Clary and Narang provide the most comprehensive account yet to support the idea that India is indeed making such a shift. In doing so they rely on two kinds of evidence. First, they point to statements by top ranking former officials in India’s national security establishment, both civilian and military. Specifically, they detail important statements made by former national security advisor Shivshankar Menon, retired former strategic forces commander Lt. Gen. B.S. Nagal, and former defense minister Manohar Parrikar, all of whom have argued on separate occasions for either the explicit abandonment of India’s NFU stance to introduce greater amount of deliberate ambiguity in the country’s nuclear doctrine, or alternatively suggested that India’s current doctrine is itself flexible and ambiguous enough to allow for the preemptive use of nuclear weapons. Crucial from the authors’ point of view is not only the fact that these statements were made in public fora, but also that such undermining of India’s supposedly explicit NFU policy did not elicit immediate (or any, for that matter) clarifications and denials by the Indian government.

The second prong of evidence relies on the evolution of actual capabilities in India that might allow for the implementation of such a strategy. Here, Clary and Narang note that a “combination of more weapons, a greater number of accurate delivery vehicles at higher state of readiness and responsiveness, precise warheads, multiple independently targetable reentry vehicles (MIRVs), and a layered ballistic missile defense system…” being developed by India in recent years can only be understood in the context of an explicit shift towards at least creating a permissive environment that would allow for the pursuit of a first-strike/counter-force strategy if and when deemed necessary (25). Clary and Narang consider and dismiss potential alternative explanations, such as technological drift centered at the Defense Research and Development Organization (DRDO) and strategic bluffing as unconvincing given the nature of developments they describe.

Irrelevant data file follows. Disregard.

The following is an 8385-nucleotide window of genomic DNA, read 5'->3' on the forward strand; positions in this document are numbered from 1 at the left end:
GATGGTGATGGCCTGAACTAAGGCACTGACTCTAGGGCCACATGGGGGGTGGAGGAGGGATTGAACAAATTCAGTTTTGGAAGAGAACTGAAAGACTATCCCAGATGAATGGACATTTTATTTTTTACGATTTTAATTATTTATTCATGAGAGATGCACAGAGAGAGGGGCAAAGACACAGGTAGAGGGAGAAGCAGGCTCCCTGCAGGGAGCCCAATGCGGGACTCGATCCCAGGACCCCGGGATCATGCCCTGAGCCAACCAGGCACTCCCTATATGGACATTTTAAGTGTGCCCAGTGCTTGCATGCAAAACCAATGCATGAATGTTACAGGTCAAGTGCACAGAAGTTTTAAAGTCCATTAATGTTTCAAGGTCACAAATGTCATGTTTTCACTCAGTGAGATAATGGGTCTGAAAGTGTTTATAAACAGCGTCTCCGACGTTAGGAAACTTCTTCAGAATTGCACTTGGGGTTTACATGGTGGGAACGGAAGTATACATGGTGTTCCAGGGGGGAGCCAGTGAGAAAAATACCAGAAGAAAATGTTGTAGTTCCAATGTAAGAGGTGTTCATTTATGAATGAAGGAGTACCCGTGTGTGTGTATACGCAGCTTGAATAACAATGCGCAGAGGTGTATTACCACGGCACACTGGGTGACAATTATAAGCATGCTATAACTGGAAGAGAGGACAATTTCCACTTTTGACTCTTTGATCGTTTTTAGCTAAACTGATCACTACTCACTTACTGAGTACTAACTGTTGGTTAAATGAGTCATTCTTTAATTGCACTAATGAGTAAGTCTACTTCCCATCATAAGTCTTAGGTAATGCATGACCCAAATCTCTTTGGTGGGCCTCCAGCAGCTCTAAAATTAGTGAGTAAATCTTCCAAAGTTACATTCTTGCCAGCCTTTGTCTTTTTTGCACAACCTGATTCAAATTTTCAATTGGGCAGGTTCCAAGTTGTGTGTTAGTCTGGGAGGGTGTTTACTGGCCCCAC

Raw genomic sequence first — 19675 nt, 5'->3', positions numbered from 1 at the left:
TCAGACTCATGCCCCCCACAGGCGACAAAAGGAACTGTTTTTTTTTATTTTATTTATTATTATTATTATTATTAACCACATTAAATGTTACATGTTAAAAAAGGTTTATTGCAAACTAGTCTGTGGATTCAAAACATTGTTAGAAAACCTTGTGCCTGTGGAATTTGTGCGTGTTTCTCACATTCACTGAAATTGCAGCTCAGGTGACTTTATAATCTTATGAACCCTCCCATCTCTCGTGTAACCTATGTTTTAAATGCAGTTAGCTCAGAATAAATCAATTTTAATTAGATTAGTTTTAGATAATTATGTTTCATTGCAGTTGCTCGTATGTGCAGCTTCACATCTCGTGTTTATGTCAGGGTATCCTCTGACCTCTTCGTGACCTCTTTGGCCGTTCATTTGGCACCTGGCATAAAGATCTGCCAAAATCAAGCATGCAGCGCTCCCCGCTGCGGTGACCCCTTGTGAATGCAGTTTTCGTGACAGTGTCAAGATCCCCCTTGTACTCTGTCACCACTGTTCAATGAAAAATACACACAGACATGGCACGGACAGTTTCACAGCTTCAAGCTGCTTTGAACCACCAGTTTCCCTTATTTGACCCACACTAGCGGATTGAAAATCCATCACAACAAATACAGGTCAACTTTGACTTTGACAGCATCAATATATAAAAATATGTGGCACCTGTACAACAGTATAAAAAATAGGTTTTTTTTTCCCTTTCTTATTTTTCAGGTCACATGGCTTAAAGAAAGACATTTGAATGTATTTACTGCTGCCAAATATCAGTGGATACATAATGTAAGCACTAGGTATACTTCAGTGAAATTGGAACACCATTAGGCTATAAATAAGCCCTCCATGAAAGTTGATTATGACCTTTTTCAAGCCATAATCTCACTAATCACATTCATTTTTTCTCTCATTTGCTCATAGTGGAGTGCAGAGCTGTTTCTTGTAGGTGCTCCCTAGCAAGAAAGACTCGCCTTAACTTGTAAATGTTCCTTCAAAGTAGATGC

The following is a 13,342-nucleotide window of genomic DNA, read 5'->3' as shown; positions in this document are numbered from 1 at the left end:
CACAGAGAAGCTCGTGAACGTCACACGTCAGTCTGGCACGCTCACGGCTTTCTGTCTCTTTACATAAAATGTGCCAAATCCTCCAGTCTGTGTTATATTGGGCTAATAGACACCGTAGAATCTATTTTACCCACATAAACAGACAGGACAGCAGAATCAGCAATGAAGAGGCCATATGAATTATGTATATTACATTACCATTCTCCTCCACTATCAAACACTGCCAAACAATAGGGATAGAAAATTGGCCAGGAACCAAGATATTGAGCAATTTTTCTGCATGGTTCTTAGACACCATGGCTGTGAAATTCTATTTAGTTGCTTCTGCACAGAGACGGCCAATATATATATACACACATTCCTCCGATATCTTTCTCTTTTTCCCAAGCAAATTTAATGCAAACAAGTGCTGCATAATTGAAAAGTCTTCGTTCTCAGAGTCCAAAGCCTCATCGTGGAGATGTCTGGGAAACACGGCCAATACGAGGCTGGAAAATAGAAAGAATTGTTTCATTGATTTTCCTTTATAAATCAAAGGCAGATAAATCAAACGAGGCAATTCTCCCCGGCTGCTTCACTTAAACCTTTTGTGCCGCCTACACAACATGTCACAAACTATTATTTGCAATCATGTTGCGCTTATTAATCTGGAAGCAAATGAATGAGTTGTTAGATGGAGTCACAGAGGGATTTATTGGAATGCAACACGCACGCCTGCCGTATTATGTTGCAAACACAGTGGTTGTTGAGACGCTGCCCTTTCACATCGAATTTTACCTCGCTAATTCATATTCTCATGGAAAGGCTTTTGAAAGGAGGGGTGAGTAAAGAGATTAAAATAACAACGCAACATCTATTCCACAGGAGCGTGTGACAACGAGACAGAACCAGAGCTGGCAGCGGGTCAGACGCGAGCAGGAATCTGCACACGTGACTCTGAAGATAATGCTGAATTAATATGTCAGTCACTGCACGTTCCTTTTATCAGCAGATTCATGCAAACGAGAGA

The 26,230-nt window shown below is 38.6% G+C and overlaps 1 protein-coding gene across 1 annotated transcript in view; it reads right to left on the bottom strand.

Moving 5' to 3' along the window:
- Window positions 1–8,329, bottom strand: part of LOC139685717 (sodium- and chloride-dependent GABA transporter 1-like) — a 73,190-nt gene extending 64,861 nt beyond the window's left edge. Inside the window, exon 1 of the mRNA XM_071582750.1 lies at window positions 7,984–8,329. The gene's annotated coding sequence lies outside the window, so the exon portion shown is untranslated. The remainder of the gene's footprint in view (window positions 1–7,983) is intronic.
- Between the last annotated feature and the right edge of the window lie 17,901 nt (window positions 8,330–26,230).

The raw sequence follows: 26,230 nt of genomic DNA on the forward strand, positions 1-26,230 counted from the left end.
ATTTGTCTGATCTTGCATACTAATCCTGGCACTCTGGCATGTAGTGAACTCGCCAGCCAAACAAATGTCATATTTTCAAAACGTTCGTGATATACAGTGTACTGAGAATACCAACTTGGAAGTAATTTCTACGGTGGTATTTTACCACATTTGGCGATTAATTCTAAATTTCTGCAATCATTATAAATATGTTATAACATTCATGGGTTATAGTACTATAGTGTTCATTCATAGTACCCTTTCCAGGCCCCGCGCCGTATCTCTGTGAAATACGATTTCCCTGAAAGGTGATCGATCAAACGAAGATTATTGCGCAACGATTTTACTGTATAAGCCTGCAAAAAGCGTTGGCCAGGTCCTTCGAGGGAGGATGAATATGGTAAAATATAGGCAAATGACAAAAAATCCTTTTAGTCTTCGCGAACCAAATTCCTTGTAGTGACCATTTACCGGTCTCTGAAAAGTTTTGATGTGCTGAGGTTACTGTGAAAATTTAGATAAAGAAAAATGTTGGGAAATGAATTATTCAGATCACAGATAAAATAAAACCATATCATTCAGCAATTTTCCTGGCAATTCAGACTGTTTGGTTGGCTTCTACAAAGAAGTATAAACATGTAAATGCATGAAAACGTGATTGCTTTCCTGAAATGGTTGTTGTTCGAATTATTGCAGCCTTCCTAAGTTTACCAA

Having made their case for contending that India might be on the path to counter-force, Clary and Narang move on to the second strand of their contribution in assessing the potential consequences of such a dilution in India’s strategy—or even the appearance of it happening—for regional nuclear stability. They argue, very persuasively, that the consequences of such a (perceived) shift in India’s posture will likely be alarming from a regional stability perspective, rendering it a risky proposition on the part of India, especially given the fact that such a strategy’s viability (both in economic and technological terms) continues to be highly suspect despite the strides that the country has made in acquiring the requisite capabilities. The primary risks, of course, pertain to the nuclear dynamics that might emerge from how Pakistan will likely respond to a perceived shift in India’s stance, leading to the likely creation of first-strike instability in any future crises. Simply put, the authors suggest, a belief in Pakistan that India is moving to counter-force is likely to lead to actions which will both “spark an interminable arms race in peacetime” (39), (as Pakistan seeks to bolster the numbers of its strategic weapons, which India must then counteract), and create greater risks of rapid nuclear escalation during crises as Pakistan begins to fear being confronted by a use-or-lose situation. A larger, diversified, and more dispersed nuclear arsenal in Pakistan will also only magnify the not inconsequential fears of loss of control of such weapons to radical elements in the country.

Finally, the piece concludes with an intriguing broader theoretical point about a more general potential for increased temptation amongst nuclear powers to move towards counter-force doctrinal postures. The authors suggest that the evolving thinking in India might indeed be an indication that we are entering what they term a “new era of counterforce” (49) owing to the sort of technological developments that may facilitate thinking along those lines. To that extent, the Indian case might portend troubling tendencies that might in fact be more global in nature.

While Clary and Narang have a made a crucial and provocative (in the best sense of the word) contribution to thinking about nuclear strategy and stability in South Asia, there are some aspects of their argument that perhaps need greater exploration and can inspire more research and dialogue going forward.